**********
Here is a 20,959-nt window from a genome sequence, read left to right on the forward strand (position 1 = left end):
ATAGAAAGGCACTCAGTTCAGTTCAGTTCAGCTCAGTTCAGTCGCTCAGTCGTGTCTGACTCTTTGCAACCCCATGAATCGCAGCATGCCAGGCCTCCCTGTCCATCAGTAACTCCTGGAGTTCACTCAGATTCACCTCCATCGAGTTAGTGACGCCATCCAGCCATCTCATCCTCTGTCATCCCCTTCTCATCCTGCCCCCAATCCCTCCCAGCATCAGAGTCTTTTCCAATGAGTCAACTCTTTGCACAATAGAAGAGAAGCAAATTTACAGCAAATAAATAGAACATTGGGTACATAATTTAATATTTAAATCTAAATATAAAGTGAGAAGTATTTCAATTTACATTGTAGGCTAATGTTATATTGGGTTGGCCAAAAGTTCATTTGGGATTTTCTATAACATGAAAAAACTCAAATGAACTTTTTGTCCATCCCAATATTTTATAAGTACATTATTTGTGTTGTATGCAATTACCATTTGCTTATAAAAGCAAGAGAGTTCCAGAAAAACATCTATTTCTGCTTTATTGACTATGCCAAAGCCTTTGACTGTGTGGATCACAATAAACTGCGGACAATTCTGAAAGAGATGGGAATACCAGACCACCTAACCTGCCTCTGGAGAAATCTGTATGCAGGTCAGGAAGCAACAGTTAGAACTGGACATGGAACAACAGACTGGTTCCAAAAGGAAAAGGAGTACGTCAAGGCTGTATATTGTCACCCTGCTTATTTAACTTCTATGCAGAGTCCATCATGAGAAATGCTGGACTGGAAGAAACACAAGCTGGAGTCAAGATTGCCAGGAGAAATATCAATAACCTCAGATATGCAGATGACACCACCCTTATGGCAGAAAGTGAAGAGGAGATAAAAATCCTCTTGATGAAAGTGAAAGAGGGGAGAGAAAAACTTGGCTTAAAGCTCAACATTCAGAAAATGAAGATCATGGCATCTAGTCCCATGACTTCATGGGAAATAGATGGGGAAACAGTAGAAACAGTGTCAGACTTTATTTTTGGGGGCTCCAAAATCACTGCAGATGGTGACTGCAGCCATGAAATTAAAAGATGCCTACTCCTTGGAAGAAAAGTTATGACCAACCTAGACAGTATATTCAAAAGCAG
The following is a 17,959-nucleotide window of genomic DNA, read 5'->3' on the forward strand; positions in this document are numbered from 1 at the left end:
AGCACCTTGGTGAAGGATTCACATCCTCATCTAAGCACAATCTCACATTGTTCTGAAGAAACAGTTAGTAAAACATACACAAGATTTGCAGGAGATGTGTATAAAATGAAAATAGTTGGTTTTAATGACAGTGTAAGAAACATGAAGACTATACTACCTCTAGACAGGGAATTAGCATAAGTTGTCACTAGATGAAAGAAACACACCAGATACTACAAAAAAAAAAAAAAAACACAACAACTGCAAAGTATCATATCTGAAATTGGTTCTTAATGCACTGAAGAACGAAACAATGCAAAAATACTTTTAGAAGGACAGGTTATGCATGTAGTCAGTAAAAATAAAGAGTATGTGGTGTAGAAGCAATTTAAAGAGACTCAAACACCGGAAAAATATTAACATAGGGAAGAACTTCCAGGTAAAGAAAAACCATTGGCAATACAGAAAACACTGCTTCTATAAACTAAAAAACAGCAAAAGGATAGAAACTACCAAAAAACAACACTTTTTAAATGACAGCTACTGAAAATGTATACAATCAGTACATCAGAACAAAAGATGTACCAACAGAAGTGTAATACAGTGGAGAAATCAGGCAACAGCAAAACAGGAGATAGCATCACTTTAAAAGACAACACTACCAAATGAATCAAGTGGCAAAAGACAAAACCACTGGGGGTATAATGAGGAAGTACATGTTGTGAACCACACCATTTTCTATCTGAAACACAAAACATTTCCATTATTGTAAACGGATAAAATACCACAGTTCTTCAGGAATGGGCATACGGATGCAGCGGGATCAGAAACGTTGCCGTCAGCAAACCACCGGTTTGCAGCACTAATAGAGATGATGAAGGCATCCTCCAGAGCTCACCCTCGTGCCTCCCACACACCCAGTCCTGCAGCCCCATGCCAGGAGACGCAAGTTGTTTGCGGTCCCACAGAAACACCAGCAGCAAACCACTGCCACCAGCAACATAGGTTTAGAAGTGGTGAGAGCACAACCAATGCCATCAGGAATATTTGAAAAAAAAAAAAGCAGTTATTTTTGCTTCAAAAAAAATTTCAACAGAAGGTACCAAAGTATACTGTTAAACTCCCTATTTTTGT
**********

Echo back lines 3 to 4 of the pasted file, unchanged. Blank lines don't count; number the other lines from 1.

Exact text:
The following is a 17,959-nucleotide window of genomic DNA, read 5'->3' on the forward strand; positions in this document are numbered from 1 at the left end:
AGCACCTTGGTGAAGGATTCACATCCTCATCTAAGCACAATCTCACATTGTTCTGAAGAAACAGTTAGTAAAACATACACAAGATTTGCAGGAGATGTGTATAAAATGAAAATAGTTGGTTTTAATGACAGTGTAAGAAACATGAAGACTATACTACCTCTAGACAGGGAATTAGCATAAGTTGTCACTAGATGAAAGAAACACACCAGATACTACAAAAAAAAAAAAAAAACACAACAACTGCAAAGTATCATATCTGAAATTGGTTCTTAATGCACTGAAGAACGAAACAATGCAAAAATACTTTTAGAAGGACAGGTTATGCATGTAGTCAGTAAAAATAAAGAGTATGTGGTGTAGAAGCAATTTAAAGAGACTCAAACACCGGAAAAATATTAACATAGGGAAGAACTTCCAGGTAAAGAAAAACCATTGGCAATACAGAAAACACTGCTTCTATAAACTAAAAAACAGCAAAAGGATAGAAACTACCAAAAAACAACACTTTTTAAATGACAGCTACTGAAAATGTATACAATCAGTACATCAGAACAAAAGATGTACCAACAGAAGTGTAATACAGTGGAGAAATCAGGCAACAGCAAAACAGGAGATAGCATCACTTTAAAAGACAACACTACCAAATGAATCAAGTGGCAAAAGACAAAACCACTGGGGGTATAATGAGGAAGTACATGTTGTGAACCACACCATTTTCTATCTGAAACACAAAACATTTCCATTATTGTAAACGGATAAAATACCACAGTTCTTCAGGAATGGGCATACGGATGCAGCGGGATCAGAAACGTTGCCGTCAGCAAACCACCGGTTTGCAGCACTAATAGAGATGATGAAGGCATCCTCCAGAGCTCACCCTCGTGCCTCCCACACACCCAGTCCTGCAGCCCCATGCCAGGAGACGCAAGTTGTTTGCGGTCCCACAGAAACACCAGCAGCAAACCACTGCCACCAGCAACATAGGTTTAGAAGTGGTGAGAGCACAACCAATGCCATCAGGAATATTTGAAAAAAAAAAAAGCAGTTATTTTTGCTTCAAAAAAAATTTCAACAGAAGGTACCAAAGTATACTGTTAAACTCCCTATTTTTGT